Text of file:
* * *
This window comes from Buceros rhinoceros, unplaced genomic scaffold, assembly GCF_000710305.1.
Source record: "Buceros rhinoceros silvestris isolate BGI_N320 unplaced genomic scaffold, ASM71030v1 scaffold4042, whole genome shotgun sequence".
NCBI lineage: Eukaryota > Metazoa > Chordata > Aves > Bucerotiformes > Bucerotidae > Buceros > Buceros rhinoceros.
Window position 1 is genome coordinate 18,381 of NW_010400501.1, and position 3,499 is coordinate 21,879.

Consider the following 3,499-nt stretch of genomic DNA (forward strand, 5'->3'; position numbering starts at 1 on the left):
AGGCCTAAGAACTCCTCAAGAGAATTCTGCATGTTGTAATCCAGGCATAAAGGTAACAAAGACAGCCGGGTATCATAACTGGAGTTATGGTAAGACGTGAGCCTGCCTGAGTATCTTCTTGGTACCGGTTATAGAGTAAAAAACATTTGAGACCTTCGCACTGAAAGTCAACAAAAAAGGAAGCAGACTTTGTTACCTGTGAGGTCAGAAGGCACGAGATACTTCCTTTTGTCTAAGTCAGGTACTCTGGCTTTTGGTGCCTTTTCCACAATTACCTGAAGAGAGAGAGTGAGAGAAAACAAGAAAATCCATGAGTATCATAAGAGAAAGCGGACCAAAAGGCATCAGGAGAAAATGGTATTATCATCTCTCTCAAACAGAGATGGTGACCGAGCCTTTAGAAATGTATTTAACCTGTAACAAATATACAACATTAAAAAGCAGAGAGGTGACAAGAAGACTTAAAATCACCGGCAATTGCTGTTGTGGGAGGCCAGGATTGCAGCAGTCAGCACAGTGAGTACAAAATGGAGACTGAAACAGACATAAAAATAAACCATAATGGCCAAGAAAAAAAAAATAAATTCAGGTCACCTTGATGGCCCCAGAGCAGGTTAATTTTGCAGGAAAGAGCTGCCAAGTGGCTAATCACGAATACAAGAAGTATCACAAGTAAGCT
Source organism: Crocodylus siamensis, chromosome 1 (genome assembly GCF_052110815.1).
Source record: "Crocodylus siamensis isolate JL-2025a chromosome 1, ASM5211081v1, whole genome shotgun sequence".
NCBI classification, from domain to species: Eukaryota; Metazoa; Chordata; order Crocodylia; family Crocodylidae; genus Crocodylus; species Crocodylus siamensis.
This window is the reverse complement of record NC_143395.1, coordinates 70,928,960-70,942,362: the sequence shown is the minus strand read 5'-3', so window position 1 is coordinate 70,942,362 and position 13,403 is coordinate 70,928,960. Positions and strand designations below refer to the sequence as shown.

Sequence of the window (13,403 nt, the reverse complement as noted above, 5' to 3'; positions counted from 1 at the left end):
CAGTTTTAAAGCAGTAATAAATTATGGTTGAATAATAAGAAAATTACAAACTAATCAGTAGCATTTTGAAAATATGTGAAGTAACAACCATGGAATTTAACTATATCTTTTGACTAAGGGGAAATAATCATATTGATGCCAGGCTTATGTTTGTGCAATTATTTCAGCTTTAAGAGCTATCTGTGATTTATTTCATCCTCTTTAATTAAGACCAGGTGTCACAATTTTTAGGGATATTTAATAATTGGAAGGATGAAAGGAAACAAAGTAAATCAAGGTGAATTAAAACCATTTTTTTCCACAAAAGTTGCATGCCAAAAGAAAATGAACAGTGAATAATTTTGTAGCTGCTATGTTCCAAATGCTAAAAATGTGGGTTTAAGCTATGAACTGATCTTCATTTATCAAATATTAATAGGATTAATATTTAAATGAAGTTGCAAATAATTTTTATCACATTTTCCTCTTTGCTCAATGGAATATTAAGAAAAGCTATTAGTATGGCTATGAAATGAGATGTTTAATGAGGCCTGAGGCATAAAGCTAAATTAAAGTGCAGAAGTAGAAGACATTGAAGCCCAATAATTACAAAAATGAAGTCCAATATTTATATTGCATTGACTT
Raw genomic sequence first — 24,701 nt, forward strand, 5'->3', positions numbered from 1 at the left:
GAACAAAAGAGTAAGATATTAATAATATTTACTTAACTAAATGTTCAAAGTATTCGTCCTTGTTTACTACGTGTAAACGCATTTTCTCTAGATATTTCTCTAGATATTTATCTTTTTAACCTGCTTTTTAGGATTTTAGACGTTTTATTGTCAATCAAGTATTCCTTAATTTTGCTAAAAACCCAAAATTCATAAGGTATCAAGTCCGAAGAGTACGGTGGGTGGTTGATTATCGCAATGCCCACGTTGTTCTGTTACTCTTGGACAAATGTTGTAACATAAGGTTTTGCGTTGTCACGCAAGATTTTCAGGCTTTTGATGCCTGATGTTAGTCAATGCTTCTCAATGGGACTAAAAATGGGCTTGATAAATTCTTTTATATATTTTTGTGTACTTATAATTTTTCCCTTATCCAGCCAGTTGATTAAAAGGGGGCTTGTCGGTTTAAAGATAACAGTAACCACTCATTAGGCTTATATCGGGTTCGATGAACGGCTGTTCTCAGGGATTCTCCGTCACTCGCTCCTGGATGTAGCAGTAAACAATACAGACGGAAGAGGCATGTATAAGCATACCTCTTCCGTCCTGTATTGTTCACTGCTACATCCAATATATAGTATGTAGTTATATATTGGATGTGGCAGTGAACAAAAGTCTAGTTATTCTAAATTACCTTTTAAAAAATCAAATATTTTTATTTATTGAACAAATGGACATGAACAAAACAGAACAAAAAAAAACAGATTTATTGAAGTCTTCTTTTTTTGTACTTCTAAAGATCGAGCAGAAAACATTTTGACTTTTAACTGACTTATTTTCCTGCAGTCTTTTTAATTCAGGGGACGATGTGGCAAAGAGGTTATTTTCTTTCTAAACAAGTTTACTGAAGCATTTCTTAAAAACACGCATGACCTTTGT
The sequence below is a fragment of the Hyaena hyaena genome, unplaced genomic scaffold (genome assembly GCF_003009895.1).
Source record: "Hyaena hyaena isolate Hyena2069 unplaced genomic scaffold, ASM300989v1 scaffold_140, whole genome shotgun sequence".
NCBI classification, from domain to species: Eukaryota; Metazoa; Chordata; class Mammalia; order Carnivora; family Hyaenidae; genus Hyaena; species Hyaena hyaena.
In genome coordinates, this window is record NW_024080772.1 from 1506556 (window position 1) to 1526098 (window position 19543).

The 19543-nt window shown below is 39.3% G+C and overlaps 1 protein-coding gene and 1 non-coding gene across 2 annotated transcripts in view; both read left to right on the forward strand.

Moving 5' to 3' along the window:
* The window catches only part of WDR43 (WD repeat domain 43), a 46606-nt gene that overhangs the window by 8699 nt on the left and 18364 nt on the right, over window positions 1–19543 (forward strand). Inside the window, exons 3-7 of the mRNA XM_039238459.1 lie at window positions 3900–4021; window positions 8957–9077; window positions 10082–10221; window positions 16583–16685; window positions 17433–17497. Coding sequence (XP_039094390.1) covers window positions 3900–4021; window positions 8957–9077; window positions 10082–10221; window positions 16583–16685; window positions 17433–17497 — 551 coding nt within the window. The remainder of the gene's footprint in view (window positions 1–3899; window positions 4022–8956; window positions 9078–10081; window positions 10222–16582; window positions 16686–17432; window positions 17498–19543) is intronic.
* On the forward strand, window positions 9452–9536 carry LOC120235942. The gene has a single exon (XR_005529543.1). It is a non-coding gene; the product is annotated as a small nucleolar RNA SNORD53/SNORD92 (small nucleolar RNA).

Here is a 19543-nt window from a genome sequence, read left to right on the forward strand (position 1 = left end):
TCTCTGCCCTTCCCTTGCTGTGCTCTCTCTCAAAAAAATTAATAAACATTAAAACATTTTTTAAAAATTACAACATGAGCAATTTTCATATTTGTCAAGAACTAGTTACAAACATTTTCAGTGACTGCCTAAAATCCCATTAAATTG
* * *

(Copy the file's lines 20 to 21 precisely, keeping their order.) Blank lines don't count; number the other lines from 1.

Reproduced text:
Moving 5' to 3' along the window:
* The window catches only part of WDR43 (WD repeat domain 43), a 46606-nt gene that overhangs the window by 8699 nt on the left and 18364 nt on the right, over window positions 1–19543 (forward strand). Inside the window, exons 3-7 of the mRNA XM_039238459.1 lie at window positions 3900–4021; window positions 8957–9077; window positions 10082–10221; window positions 16583–16685; window positions 17433–17497. Coding sequence (XP_039094390.1) covers window positions 3900–4021; window positions 8957–9077; window positions 10082–10221; window positions 16583–16685; window positions 17433–17497 — 551 coding nt within the window. The remainder of the gene's footprint in view (window positions 1–3899; window positions 4022–8956; window positions 9078–10081; window positions 10222–16582; window positions 16686–17432; window positions 17498–19543) is intronic.